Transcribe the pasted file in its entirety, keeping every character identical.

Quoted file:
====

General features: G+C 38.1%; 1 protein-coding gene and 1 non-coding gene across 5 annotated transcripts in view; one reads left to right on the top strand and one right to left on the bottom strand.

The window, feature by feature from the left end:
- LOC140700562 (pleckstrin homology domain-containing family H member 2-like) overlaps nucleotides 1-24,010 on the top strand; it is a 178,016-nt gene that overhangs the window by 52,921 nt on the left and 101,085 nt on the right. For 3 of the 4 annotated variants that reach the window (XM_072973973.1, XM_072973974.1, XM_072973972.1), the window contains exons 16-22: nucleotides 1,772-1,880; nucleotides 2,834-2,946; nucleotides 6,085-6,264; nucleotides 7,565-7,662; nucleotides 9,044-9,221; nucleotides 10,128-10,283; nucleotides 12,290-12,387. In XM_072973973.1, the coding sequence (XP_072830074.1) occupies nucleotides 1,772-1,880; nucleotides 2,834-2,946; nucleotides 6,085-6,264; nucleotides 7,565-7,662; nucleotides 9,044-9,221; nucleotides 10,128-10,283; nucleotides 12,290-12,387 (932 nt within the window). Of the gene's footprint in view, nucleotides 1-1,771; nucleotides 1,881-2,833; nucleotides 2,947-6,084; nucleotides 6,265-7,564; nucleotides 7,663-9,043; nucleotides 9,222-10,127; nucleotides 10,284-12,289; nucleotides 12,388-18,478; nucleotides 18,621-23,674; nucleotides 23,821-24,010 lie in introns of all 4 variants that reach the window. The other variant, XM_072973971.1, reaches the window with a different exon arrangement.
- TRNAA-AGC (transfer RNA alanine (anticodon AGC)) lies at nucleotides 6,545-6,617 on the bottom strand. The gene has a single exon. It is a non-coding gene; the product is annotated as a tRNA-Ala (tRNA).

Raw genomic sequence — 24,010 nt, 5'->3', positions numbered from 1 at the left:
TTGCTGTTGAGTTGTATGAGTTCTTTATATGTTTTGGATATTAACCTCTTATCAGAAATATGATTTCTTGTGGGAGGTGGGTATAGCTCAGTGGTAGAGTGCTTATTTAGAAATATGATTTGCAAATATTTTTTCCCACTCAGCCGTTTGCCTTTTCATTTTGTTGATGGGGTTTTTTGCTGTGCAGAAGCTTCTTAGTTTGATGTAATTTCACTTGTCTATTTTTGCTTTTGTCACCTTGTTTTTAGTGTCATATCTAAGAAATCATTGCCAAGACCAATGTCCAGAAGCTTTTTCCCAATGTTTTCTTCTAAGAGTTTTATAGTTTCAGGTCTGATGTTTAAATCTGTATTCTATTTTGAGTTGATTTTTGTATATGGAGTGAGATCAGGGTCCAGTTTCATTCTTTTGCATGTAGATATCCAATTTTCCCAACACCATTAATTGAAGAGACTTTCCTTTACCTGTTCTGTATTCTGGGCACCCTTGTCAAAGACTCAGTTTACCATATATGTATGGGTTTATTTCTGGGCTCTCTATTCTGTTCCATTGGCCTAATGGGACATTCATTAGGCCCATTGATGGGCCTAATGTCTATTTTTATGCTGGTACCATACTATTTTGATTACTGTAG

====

General features: G+C 38.1%; 1 protein-coding gene and 1 non-coding gene across 5 annotated transcripts in view; one reads left to right on the top strand and one right to left on the bottom strand.

The window, feature by feature from the left end:
- LOC140700562 (pleckstrin homology domain-containing family H member 2-like) overlaps nucleotides 1-24,010 on the top strand; it is a 178,016-nt gene that overhangs the window by 52,921 nt on the left and 101,085 nt on the right. For 3 of the 4 annotated variants that reach the window (XM_072973973.1, XM_072973974.1, XM_072973972.1), the window contains exons 16-22: nucleotides 1,772-1,880; nucleotides 2,834-2,946; nucleotides 6,085-6,264; nucleotides 7,565-7,662; nucleotides 9,044-9,221; nucleotides 10,128-10,283; nucleotides 12,290-12,387. In XM_072973973.1, the coding sequence (XP_072830074.1) occupies nucleotides 1,772-1,880; nucleotides 2,834-2,946; nucleotides 6,085-6,264; nucleotides 7,565-7,662; nucleotides 9,044-9,221; nucleotides 10,128-10,283; nucleotides 12,290-12,387 (932 nt within the window). Of the gene's footprint in view, nucleotides 1-1,771; nucleotides 1,881-2,833; nucleotides 2,947-6,084; nucleotides 6,265-7,564; nucleotides 7,663-9,043; nucleotides 9,222-10,127; nucleotides 10,284-12,289; nucleotides 12,388-18,478; nucleotides 18,621-23,674; nucleotides 23,821-24,010 lie in introns of all 4 variants that reach the window. The other variant, XM_072973971.1, reaches the window with a different exon arrangement.
- TRNAA-AGC (transfer RNA alanine (anticodon AGC)) lies at nucleotides 6,545-6,617 on the bottom strand. The gene has a single exon. It is a non-coding gene; the product is annotated as a tRNA-Ala (tRNA).

Raw genomic sequence — 24,010 nt, 5'->3', positions numbered from 1 at the left:
TTGCTGTTGAGTTGTATGAGTTCTTTATATGTTTTGGATATTAACCTCTTATCAGAAATATGATTTCTTGTGGGAGGTGGGTATAGCTCAGTGGTAGAGTGCTTATTTAGAAATATGATTTGCAAATATTTTTTCCCACTCAGCCGTTTGCCTTTTCATTTTGTTGATGGGGTTTTTTGCTGTGCAGAAGCTTCTTAGTTTGATGTAATTTCACTTGTCTATTTTTGCTTTTGTCACCTTGTTTTTAGTGTCATATCTAAGAAATCATTGCCAAGACCAATGTCCAGAAGCTTTTTCCCAATGTTTTCTTCTAAGAGTTTTATAGTTTCAGGTCTGATGTTTAAATCTGTATTCTATTTTGAGTTGATTTTTGTATATGGAGTGAGATCAGGGTCCAGTTTCATTCTTTTGCATGTAGATATCCAATTTTCCCAACACCATTAATTGAAGAGACTTTCCTTTACCTGTTCTGTATTCTGGGCACCCTTGTCAAAGACTCAGTTTACCATATATGTATGGGTTTATTTCTGGGCTCTCTATTCTGTTCCATTGGCCTAATGGGACATTCATTAGGCCCATTGATGGGCCTAATGTCTATTTTTATGCTGGTACCATACTATTTTGATTACTGTAG